“Do you like it in the woods, little boy?”, asked the broad shouldered, bearded dude with fat Dynastars dangling from his feet as we rode the Heaven’s Gate chair. Ok, I added the “little boy” bit for effect, but this was typical of many conversations with locals over a quite superb weekend at Sugarbush. Sugarbush has an abundance of excellent terrain, but the woods are really where the action is.
This has been an exceptional snowy year in New England, and with this much coverage on the ground, Sugarbush really shines. It offers more advanced terrain than I could ski in a week. With so many options tucked away in the trees, varying from steep, two ski wide shots like Rumble, to wide open, high speed woods like Eden, the potential for fun is endless.
Friday saw a good 6 inches of freshies settle on the mountain, meaning on Saturday morning, especially up high, there were plenty of stashes left to play in. After a couple of groomer warmups, we headed up the Heaven’s Gate triple where the combination of packed pow, bumps, steeps and trees kept us occupied until lunchtime (and 10 minutes watching the pond skim – at 22Ff!). Even the usual glacial ice field on Paradise was covered in snow and eminently slidable – something that happens as often as rational debate at a Tea Party meeting, I suspect.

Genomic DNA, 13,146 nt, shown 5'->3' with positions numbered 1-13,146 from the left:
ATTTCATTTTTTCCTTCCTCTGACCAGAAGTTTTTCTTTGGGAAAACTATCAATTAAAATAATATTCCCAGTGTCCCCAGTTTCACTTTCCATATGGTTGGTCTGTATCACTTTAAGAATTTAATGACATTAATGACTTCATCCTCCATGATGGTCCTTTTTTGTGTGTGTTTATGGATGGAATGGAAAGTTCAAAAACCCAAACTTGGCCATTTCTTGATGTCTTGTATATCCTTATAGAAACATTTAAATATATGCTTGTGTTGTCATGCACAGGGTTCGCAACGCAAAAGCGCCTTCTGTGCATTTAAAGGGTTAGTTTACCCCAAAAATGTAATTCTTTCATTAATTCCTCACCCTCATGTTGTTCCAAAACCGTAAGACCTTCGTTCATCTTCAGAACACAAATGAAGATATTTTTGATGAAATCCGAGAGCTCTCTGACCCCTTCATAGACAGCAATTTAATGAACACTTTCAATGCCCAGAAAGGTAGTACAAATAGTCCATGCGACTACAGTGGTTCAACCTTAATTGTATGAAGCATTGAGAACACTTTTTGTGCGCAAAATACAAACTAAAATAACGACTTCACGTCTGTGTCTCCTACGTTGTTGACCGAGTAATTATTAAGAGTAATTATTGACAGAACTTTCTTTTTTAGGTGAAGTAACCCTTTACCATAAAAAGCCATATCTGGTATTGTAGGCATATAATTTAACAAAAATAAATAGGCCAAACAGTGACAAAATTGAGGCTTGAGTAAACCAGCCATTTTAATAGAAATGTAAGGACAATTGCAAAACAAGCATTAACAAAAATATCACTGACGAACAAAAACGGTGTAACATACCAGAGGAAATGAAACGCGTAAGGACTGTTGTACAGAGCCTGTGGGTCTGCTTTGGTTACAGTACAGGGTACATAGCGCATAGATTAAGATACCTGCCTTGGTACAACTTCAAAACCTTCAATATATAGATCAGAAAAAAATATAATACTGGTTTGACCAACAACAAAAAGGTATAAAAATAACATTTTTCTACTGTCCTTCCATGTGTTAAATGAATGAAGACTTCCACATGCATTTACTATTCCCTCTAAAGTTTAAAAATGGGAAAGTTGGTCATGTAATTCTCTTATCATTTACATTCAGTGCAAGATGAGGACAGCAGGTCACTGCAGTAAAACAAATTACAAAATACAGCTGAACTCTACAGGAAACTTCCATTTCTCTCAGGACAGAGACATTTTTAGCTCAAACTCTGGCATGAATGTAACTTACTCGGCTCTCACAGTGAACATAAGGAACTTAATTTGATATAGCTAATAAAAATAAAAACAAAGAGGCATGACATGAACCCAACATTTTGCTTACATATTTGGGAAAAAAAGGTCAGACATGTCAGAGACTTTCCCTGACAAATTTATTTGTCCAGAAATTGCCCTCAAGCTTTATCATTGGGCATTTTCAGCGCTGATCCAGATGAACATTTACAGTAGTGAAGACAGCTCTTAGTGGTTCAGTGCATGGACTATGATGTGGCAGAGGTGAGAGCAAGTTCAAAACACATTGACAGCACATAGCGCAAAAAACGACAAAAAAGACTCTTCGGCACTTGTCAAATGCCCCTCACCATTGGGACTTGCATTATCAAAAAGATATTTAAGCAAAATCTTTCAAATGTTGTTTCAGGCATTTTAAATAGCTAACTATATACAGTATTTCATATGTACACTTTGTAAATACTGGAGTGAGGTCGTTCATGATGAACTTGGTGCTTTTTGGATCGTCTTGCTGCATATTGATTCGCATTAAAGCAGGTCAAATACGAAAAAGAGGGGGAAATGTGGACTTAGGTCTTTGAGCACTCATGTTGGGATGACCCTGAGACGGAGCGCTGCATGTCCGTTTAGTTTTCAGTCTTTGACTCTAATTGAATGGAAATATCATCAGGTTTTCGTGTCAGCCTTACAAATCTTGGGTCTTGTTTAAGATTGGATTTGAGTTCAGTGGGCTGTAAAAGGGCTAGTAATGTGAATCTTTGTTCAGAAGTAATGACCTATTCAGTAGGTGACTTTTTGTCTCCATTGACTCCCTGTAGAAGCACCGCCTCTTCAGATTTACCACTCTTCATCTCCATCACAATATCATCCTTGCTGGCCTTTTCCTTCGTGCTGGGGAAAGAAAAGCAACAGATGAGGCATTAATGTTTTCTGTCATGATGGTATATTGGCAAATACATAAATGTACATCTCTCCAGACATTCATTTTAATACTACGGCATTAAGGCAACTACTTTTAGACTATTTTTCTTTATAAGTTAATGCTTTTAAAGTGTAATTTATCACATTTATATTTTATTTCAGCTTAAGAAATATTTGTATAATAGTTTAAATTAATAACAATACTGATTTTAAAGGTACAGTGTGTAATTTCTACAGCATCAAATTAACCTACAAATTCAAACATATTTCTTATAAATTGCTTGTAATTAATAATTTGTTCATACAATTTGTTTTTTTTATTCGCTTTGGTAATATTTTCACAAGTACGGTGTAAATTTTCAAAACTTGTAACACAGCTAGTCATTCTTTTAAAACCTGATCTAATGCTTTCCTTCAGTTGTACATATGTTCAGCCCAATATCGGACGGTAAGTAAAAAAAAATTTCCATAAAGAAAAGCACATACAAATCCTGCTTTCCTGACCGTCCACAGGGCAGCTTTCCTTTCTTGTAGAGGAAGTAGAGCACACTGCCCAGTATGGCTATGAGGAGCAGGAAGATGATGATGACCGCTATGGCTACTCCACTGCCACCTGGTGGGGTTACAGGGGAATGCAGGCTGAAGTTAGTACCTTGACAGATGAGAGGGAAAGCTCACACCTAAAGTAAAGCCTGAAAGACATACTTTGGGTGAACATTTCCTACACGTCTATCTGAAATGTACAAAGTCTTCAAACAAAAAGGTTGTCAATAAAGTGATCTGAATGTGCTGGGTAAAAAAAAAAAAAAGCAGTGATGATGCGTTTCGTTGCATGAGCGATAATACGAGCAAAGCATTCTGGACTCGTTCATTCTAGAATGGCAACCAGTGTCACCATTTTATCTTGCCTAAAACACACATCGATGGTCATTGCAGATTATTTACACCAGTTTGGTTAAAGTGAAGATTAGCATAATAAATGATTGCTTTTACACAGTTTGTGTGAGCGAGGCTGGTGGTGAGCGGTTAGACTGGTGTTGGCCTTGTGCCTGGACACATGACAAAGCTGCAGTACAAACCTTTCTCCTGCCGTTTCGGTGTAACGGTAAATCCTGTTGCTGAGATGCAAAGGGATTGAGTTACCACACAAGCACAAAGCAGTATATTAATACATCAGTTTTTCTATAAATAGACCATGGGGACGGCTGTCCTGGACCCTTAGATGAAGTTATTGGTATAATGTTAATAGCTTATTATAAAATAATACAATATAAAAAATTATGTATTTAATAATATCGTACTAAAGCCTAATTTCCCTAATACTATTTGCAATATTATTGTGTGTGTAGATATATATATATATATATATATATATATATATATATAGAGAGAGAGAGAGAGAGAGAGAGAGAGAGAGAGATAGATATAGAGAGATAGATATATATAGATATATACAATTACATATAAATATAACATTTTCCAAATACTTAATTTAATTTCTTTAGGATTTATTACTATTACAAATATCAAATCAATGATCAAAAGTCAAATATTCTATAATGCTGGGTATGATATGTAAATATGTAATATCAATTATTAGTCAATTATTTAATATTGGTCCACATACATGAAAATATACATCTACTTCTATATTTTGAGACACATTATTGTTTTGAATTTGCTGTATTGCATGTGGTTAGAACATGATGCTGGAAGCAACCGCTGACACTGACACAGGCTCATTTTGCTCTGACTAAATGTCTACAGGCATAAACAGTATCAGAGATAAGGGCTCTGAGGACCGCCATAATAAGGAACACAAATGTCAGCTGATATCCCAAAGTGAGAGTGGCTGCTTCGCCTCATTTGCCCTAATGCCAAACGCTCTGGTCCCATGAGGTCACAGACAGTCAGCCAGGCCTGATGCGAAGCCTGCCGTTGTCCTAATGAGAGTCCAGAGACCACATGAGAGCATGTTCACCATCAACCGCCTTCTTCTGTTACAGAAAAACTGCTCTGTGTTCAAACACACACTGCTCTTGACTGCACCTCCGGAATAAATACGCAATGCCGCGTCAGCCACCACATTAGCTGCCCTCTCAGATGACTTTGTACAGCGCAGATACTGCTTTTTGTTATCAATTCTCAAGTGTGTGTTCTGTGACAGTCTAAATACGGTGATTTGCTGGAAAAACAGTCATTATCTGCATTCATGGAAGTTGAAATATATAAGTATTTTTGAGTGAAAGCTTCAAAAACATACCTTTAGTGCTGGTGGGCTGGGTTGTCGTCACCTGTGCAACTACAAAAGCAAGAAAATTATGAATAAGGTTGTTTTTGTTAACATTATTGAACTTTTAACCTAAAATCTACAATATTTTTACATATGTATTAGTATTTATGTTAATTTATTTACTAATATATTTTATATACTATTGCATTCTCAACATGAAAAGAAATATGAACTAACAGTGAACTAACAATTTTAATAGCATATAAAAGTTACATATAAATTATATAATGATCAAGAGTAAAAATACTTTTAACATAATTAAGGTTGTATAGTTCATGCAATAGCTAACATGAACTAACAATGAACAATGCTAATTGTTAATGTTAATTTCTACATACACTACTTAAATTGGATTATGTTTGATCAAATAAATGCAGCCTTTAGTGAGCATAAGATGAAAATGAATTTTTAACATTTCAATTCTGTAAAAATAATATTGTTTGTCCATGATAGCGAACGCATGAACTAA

The rest of weekend was just full of exceptional skiing. The Castlerock terrain was worthy of afternoon laps, especially on Sunday when it seemed we had the mountain to ourselves.Rumble might just be one the best ‘runs’ I’ve ever skied – anywhere. Castlerock and Middle Earth softened to become epic, continuous bump runs that turned seasoned thighs to tofurkey by the bottom.
We also hopped on the Slide Brook Express at 10am Sunday to explore an almost deserted Mt Ellen – the ski area that time forgot, according to a patroller we rode the chair with. If anything, the snow was in even better condition there. Exterminator and Bravo were steep pitches, loaded with perfectly formed, soft (for New England), big, bad ass bumps. Way Back Woods below these was just perfect tree skiing. Off the Summit chair, FIS was a bumpy but wide enough to rip, and Black Diamond, directly under the chair, was bump skiing as good as it gets. You could carve anything on those puppies without fear of providing carnage-based entertainment to the chair riders above.
Fatigue was setting in by 3.30pm on Sunday, but conditions were just too good to stop. Lew’s Line, with its twisting fall line and tight trees, provided an epic penultimate tree run of the weekend. A final cruise through the gentler, widely spaced Eden Woods was all I had left after that. Luckily the lifts closed, putting an end to my ‘misery’.
We bookended the weekend at Sugarbush with days at Okemo and Stratton. These are fine, enjoyable ski hills, but pale into cruisey insignificance compared to the magnificence of Sugarbush’s terrain. I realize we’ve been lucky this season with conditions, and the gnarly terrain that veils Lincoln and Castlerock Peak isn’t always as accessible or rock/log free as we’ve seen it. But along with Jay Peak, if the snow is deep and the temperatures cold, Sugarbush is worth traveling a long way to experience at it’s peak. It’s a magnificent, unique, New England ski experience that will test the skills of any Western huckster.
Sugarbush 10300m, 11900m
Season totals: 51 days, 407,100m vert, 12 powder days